Eugene Casalis to Frederick Chesson, 19 June 1888
Archive location: Bodleian Libraries, MSS. Brit. Emp. s. 18 / C128 – 73
Author(s): Eugene Casalis
Recipient(s): Frederick Chesson
Sent from: France
Date: 19 June 1888
Orleans 19 June 1888
My dear Mr Chesson,
I write from Orleans where I intend to stay this week, but if you have any important news to send me, address your letters as usual, and my wife will forward it without any delay. I beg you will heartily thank in our name Lord Emby for his question to Lord Derby so strong and clear in argument and so commendatory for our mission. In stating that Basutoland is the key of South Africa, he held a ground which he must never abandon. It strikes me that Lord Derby does not feel sufficiently what might be the consequences for your government if the inhabitants of the Free State were in possession of the mountains and strongholds of the natives and it happened some day that the Free State should join with the Transvaal in a struggle against England. It is not sufficient to say that the abandonment of the Basutos by the Queen would seal their fate; it must be added that it might greatly entangle and endanger her own hold on South Africa.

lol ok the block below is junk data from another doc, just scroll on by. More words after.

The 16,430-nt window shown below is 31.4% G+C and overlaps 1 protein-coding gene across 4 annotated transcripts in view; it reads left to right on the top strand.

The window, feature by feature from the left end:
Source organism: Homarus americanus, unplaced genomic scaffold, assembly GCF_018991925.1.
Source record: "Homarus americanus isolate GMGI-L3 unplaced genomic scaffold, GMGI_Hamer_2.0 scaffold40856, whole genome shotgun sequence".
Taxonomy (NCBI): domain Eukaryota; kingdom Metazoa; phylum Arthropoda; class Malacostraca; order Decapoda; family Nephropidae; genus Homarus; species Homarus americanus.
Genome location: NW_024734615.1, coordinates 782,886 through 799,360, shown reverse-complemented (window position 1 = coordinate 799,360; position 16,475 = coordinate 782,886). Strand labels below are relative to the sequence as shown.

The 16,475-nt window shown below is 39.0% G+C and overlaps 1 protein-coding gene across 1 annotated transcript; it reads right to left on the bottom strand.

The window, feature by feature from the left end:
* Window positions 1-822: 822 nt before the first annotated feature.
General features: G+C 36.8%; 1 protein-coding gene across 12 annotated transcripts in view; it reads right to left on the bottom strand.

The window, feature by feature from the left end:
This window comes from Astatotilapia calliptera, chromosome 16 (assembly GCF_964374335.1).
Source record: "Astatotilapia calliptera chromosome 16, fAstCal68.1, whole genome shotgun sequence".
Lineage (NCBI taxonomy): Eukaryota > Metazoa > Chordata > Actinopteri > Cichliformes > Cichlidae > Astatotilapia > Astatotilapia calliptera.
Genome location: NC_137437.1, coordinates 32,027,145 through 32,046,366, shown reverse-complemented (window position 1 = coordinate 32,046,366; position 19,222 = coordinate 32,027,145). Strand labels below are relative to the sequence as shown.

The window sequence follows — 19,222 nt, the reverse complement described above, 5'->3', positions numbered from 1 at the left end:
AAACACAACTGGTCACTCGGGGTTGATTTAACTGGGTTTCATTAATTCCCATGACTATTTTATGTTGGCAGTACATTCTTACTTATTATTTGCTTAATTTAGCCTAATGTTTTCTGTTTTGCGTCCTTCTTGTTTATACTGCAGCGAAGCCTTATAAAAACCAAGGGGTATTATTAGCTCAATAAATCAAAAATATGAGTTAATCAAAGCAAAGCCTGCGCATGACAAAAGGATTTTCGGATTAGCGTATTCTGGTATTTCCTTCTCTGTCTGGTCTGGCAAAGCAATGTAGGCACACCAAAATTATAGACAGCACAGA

I have written to Masuphu a most impressive letter, and so has my colleague Rev Jousse who has been till quite late the personal missionary of that chief and has always been much respected by him. We could not for that have recourse to a telegram. It should necessarily have contained too few words to produce a conviction and a salutory dread. We have also written to our brethren of the mission, although we know that they needed not be urged on making every effort to convince the chief and the tribe that to be replaced under the Majesty’s authority and protection was their last hope. Messers Mabille, Cuillard and the others know perfectly well for that purpose Mr Merriman was coming to England and had written to us that we could rely on them and had only to do our best here.
I trust, dear Mr Chesson, that you will keep for yourself and our most intimate friends my remarks in reference to the Free State.